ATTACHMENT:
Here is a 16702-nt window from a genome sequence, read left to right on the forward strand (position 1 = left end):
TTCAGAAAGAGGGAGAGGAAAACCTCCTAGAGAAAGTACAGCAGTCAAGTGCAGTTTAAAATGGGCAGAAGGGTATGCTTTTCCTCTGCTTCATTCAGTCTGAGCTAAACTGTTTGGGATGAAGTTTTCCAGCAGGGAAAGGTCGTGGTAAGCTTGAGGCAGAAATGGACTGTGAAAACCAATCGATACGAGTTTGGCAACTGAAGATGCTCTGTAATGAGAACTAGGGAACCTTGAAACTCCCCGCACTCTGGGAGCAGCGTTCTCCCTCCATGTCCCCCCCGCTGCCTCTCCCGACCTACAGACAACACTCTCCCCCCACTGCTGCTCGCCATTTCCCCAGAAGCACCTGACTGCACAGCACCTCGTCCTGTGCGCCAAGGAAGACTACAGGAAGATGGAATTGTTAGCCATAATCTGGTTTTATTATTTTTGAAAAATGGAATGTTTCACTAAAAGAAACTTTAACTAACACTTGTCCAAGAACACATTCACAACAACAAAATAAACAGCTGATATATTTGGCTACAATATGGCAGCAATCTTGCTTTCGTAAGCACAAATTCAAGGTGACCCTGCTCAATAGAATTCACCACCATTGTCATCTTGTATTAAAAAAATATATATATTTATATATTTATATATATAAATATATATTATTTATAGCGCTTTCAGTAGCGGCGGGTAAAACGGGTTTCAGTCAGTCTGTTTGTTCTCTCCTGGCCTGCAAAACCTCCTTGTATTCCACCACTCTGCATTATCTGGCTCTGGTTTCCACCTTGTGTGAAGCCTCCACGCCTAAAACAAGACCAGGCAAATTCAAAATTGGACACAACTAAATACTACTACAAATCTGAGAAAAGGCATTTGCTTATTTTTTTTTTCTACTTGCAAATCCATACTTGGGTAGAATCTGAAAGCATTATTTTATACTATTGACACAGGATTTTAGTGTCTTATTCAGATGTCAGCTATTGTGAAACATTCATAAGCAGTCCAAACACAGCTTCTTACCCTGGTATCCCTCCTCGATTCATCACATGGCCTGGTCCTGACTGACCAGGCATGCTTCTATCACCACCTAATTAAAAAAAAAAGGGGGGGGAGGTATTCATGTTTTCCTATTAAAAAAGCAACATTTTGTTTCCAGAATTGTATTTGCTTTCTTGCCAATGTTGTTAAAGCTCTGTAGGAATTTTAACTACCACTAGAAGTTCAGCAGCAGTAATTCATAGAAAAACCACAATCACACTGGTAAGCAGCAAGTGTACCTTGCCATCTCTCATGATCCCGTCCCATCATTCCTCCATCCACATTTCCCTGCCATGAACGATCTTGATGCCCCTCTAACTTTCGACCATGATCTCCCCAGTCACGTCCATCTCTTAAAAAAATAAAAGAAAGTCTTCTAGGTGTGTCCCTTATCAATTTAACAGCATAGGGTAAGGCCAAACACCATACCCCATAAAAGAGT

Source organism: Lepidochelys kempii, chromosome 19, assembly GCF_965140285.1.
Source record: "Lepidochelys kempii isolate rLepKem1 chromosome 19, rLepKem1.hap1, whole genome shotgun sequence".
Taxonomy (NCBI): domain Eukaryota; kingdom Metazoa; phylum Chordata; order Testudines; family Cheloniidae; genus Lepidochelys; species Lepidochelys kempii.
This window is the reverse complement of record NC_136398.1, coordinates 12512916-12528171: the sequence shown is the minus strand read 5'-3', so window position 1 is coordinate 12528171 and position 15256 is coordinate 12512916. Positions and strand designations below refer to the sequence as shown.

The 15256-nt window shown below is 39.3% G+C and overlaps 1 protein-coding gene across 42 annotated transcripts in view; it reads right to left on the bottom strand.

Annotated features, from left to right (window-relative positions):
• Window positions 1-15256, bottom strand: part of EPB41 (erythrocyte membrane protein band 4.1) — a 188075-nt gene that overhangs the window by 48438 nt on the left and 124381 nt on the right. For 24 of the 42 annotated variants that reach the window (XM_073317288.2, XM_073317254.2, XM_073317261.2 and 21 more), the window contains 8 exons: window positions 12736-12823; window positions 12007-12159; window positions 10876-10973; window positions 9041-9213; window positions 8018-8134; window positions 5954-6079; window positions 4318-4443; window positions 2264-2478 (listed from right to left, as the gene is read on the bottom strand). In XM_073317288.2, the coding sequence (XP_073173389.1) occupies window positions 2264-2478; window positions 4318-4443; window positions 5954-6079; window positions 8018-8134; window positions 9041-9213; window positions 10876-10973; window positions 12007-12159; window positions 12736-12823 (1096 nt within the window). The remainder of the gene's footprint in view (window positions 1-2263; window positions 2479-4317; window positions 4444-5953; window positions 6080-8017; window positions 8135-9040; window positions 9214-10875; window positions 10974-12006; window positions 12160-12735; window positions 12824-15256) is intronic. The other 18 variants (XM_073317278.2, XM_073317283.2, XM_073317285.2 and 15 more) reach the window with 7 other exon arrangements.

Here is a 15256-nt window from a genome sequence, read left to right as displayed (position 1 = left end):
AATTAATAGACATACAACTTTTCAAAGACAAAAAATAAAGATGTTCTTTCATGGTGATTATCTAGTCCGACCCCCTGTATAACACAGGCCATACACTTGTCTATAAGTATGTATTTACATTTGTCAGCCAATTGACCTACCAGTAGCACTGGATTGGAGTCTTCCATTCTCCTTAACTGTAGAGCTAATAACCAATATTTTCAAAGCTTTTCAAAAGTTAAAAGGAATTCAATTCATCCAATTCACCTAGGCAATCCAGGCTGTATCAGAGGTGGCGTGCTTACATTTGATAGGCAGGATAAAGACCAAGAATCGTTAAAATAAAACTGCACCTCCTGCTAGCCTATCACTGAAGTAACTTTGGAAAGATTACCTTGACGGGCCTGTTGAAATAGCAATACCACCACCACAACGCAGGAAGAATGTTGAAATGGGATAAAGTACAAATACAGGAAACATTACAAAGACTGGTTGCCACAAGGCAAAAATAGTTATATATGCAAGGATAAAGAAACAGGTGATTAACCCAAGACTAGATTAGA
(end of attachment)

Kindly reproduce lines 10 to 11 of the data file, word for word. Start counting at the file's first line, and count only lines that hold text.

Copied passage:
Here is a 15256-nt window from a genome sequence, read left to right as displayed (position 1 = left end):
AATTAATAGACATACAACTTTTCAAAGACAAAAAATAAAGATGTTCTTTCATGGTGATTATCTAGTCCGACCCCCTGTATAACACAGGCCATACACTTGTCTATAAGTATGTATTTACATTTGTCAGCCAATTGACCTACCAGTAGCACTGGATTGGAGTCTTCCATTCTCCTTAACTGTAGAGCTAATAACCAATATTTTCAAAGCTTTTCAAAAGTTAAAAGGAATTCAATTCATCCAATTCACCTAGGCAATCCAGGCTGTATCAGAGGTGGCGTGCTTACATTTGATAGGCAGGATAAAGACCAAGAATCGTTAAAATAAAACTGCACCTCCTGCTAGCCTATCACTGAAGTAACTTTGGAAAGATTACCTTGACGGGCCTGTTGAAATAGCAATACCACCACCACAACGCAGGAAGAATGTTGAAATGGGATAAAGTACAAATACAGGAAACATTACAAAGACTGGTTGCCACAAGGCAAAAATAGTTATATATGCAAGGATAAAGAAACAGGTGATTAACCCAAGACTAGATTAGA